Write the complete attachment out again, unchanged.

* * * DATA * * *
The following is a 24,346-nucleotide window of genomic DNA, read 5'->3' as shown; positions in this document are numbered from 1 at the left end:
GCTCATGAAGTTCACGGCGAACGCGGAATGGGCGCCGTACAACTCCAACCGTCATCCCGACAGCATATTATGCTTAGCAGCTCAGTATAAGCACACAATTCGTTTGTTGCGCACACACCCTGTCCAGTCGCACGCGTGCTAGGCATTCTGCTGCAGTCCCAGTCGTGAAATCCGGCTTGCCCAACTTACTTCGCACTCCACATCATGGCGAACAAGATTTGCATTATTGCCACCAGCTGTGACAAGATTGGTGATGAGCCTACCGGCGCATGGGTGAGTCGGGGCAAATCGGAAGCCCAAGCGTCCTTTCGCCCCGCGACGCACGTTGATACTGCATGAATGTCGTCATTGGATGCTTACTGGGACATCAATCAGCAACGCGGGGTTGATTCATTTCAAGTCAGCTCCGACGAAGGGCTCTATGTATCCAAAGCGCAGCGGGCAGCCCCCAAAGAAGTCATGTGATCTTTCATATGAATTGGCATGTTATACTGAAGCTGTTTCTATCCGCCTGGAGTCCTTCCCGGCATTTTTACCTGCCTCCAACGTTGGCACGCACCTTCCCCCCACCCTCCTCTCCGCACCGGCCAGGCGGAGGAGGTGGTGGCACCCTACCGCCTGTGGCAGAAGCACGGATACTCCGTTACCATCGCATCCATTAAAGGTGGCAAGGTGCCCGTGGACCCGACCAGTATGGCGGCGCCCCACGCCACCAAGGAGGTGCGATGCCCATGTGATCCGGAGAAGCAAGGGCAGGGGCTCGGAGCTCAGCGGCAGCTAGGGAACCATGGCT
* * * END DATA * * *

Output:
The following is a 24,346-nucleotide window of genomic DNA, read 5'->3' as shown; positions in this document are numbered from 1 at the left end:
GCTCATGAAGTTCACGGCGAACGCGGAATGGGCGCCGTACAACTCCAACCGTCATCCCGACAGCATATTATGCTTAGCAGCTCAGTATAAGCACACAATTCGTTTGTTGCGCACACACCCTGTCCAGTCGCACGCGTGCTAGGCATTCTGCTGCAGTCCCAGTCGTGAAATCCGGCTTGCCCAACTTACTTCGCACTCCACATCATGGCGAACAAGATTTGCATTATTGCCACCAGCTGTGACAAGATTGGTGATGAGCCTACCGGCGCATGGGTGAGTCGGGGCAAATCGGAAGCCCAAGCGTCCTTTCGCCCCGCGACGCACGTTGATACTGCATGAATGTCGTCATTGGATGCTTACTGGGACATCAATCAGCAACGCGGGGTTGATTCATTTCAAGTCAGCTCCGACGAAGGGCTCTATGTATCCAAAGCGCAGCGGGCAGCCCCCAAAGAAGTCATGTGATCTTTCATATGAATTGGCATGTTATACTGAAGCTGTTTCTATCCGCCTGGAGTCCTTCCCGGCATTTTTACCTGCCTCCAACGTTGGCACGCACCTTCCCCCCACCCTCCTCTCCGCACCGGCCAGGCGGAGGAGGTGGTGGCACCCTACCGCCTGTGGCAGAAGCACGGATACTCCGTTACCATCGCATCCATTAAAGGTGGCAAGGTGCCCGTGGACCCGACCAGTATGGCGGCGCCCCACGCCACCAAGGAGGTGCGATGCCCATGTGATCCGGAGAAGCAAGGGCAGGGGCTCGGAGCTCAGCGGCAGCTAGGGAACCATGGCT